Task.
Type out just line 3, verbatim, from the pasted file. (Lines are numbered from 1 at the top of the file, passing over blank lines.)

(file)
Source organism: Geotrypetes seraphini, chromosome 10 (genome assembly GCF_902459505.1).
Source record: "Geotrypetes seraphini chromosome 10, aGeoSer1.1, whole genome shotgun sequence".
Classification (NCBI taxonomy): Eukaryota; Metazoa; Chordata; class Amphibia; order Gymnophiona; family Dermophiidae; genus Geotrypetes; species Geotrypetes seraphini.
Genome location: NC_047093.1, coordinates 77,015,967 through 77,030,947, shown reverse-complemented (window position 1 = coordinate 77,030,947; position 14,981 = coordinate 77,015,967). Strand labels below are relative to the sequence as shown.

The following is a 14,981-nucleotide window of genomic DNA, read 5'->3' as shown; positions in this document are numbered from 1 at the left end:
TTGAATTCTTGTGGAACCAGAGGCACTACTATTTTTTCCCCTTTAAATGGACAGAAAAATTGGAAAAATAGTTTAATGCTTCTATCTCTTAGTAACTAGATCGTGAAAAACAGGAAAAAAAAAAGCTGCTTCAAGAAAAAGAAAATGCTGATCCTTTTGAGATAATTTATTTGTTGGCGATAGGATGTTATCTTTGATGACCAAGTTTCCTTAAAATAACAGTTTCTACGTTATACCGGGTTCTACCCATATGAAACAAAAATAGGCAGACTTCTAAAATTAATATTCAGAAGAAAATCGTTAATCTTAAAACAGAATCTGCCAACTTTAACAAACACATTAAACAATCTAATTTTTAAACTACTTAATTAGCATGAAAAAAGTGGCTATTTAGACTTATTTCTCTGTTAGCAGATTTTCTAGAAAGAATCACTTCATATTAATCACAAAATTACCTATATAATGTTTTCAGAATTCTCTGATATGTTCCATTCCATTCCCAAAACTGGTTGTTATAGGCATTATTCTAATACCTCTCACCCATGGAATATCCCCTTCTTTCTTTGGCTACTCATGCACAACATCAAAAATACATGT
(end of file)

Classification (NCBI taxonomy): Eukaryota; Metazoa; Chordata; class Amphibia; order Gymnophiona; family Dermophiidae; genus Geotrypetes; species Geotrypetes seraphini.